A hacktivist group has broken into servers of the Iranian president’s office and leaked troves of sensitive data, proving corruption, conflicts and an ongoing nuclear expansion.
The hacktivist group ‘Uprising till Overthrow' claimed Monday that it breached 120 servers of the presidential office, getting access to internal communications, meetings minutes, President Ebrahims Raisi’s online conference platforms and about 1,300 computers inside the office.
In one of the documents, the security chief of Fordow nuclear plant -- an Iranian underground uranium enrichment facility located 20 miles (32 km) northeast of the Iranian city of Qom – had asked for about 150 hectares of public land to be given to the nuclear facility to increase its security buffer zone as work continues on Iran's nuclear capabilities.
Earlier in May, the group, affiliated with the Albania-based opposition Mojahedin-e-Khalq (MEK) group -- People's Mojahedin Organization of Iran, hacked into the Islamic Republic’s foreign ministry servers, disabling 210 sites and online services and leaking another large batch of documents.
In the new cyberattack, the group is said to have gained access to “tens of thousands confidential documents” but has so far released only a fraction of them. The number of the published documents is still so large that analyzing them will take days if not weeks.
The group also claimed that their access to the internal systems of the president’s office was so unbounded that they sent e-mails to the office’s recipients address list with photos of the leaders of MEK and photos of Iran’s Supreme Leader Ali Khamenei and President Raisi with red crosses over them as well as slogans of “Death to Khamenei” and “Hail to Rajavi”, the current leader of the opposition group.
The president’s office immediately reacted, denying that “the official website of the president” was down due to any attack. However, the regime cannot win this on a technicality as the group had not claimed to hack the frontage of the site but the internal servers.
Among the released documents, there is correspondence between the president’s office and the office of the secretary of Iran’s Supreme National Security Council (SNSC) under besmirched chief Ali Shamkhani, confirming rumors that the regime's top security chief was forced out after the President said he had failed to do enough to quash riots, in spite of causing the death of 750 civilians and arresting 30,000 more.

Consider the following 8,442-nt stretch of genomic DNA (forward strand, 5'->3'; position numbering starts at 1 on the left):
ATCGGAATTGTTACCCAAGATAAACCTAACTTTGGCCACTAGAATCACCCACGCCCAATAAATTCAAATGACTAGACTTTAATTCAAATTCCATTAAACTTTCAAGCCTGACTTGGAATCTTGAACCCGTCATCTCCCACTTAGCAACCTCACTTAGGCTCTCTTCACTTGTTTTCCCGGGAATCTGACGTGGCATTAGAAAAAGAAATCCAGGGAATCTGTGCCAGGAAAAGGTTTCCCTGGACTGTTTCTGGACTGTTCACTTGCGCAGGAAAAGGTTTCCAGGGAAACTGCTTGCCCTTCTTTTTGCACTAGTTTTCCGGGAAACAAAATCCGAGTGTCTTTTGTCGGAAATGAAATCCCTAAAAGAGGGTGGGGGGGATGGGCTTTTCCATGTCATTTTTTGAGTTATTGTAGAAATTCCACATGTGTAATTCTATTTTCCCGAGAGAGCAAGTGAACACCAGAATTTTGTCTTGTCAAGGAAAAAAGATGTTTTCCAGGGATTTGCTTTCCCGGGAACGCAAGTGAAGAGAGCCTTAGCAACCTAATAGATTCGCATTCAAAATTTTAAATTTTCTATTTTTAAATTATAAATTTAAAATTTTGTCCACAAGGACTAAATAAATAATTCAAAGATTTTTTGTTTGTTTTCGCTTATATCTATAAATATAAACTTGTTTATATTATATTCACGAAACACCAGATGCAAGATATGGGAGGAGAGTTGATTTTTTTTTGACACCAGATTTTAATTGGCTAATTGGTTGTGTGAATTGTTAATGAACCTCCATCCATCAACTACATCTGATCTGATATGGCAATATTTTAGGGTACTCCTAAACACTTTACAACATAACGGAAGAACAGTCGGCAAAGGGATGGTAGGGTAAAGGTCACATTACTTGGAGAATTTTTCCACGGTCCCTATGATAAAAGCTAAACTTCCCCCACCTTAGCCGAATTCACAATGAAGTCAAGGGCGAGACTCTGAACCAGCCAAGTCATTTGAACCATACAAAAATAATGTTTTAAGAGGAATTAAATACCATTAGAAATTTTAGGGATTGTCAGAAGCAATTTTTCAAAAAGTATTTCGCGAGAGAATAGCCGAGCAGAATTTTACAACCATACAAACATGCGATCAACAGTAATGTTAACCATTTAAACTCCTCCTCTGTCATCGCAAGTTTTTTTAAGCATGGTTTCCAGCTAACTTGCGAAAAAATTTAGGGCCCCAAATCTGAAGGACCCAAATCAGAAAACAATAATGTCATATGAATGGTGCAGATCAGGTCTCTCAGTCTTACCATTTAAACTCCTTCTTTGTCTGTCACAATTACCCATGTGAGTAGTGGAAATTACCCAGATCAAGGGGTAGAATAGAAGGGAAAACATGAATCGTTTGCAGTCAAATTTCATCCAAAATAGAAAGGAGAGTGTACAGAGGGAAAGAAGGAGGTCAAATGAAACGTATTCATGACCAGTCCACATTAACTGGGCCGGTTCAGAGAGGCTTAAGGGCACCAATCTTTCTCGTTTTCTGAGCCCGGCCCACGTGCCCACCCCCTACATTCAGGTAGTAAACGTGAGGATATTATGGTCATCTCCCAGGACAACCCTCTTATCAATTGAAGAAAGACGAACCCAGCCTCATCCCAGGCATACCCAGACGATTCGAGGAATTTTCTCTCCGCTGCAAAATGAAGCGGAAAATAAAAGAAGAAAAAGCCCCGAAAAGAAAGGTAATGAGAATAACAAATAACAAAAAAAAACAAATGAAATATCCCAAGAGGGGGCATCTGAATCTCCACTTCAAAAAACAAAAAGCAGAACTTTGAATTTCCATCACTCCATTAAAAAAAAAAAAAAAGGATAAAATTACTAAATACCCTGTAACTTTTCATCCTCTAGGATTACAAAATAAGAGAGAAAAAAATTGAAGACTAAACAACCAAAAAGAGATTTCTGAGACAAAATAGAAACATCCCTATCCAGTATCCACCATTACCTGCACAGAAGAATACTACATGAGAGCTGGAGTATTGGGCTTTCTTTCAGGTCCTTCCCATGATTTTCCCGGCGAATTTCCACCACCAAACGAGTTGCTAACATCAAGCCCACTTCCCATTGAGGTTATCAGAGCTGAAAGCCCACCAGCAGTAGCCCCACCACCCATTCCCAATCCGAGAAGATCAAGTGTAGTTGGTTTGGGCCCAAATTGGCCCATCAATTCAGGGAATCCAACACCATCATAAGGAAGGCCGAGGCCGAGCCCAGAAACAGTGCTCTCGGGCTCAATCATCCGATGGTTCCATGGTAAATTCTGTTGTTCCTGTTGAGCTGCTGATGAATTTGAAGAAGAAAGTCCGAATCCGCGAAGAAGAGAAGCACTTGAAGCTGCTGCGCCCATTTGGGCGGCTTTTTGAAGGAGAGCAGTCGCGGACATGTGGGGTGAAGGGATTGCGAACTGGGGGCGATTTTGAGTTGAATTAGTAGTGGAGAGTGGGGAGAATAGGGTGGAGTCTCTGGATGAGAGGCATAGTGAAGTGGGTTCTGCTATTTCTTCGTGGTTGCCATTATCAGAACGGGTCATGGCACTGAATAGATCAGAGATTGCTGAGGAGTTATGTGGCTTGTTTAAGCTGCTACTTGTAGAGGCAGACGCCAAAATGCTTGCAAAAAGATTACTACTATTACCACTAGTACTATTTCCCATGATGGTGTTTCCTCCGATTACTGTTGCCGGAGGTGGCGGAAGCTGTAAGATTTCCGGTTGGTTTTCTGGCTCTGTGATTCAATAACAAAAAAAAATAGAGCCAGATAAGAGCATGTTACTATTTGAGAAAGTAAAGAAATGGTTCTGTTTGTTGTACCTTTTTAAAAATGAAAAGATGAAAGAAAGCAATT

In the letter addressed to Shamkhani, the chief of staff of the president, Gholam-Hossein Esmaili, criticized the security chief for a lack of insight into the wave of protests that engulfed Iran following the death in custody of 22-year-old Mahsa Amini. With a condescending tone, Esmaili rebuked Shamkhani’s office for “inconsistencies, deficiencies, and defects of the country's intelligence systems”. The letter tells the shamed security chief the regime “expected more.”
There are numerous other documents that showed how the president’s office is trying to keep the government afloat in the face of bouts of incessant rallies without any practical strategy and tactic. Several of such documents pertained to sessions held to find ways to quell the protests inside Iranian universities.
A large number of the leaked documents provide evidence of the administration’s financial exploitation in cooperation with different organizations. One such example is a letter that shows the country’s armed forces sold 400 million euros to the central bank, while another document shows that the armed forces also sell foreign currency gained from export of oil in the black market.
In the letter addressed to the head of the General Staff of the Armed Forces, the head of the Central Bank of Iran, Mohammad-Reza Farzin, said the armed forces must supply the currency obtained from the sale of oil to the central bank, instead of selling the foreign currency to the cash-strapped bank. In March, Iran’s parliament approved legislation according to which the General Staff of the Armed Forces is allowed to export three billion euros worth of crude oil and oil products through small private refineries.
The ongoing brutal surveillance operations were exposed in another document, in which the commander-in-chief of the Revolutionary Guards asked Vice President Mohammad Mokhber to provide the financial means to revamp the surveillance cameras of the capital’s subway stations so that they can be used to quash the protests. In the letter, Hossein Salami said the CCTV cameras and the subway monitoring system in Tehran are old, leading to their limited functionality in the crackdown of the popular protests. The amount needed for new cameras is said to be over $32,000 for each station. Tehran has about 150 subway stations, which means spending nearly $5 million towards a security state.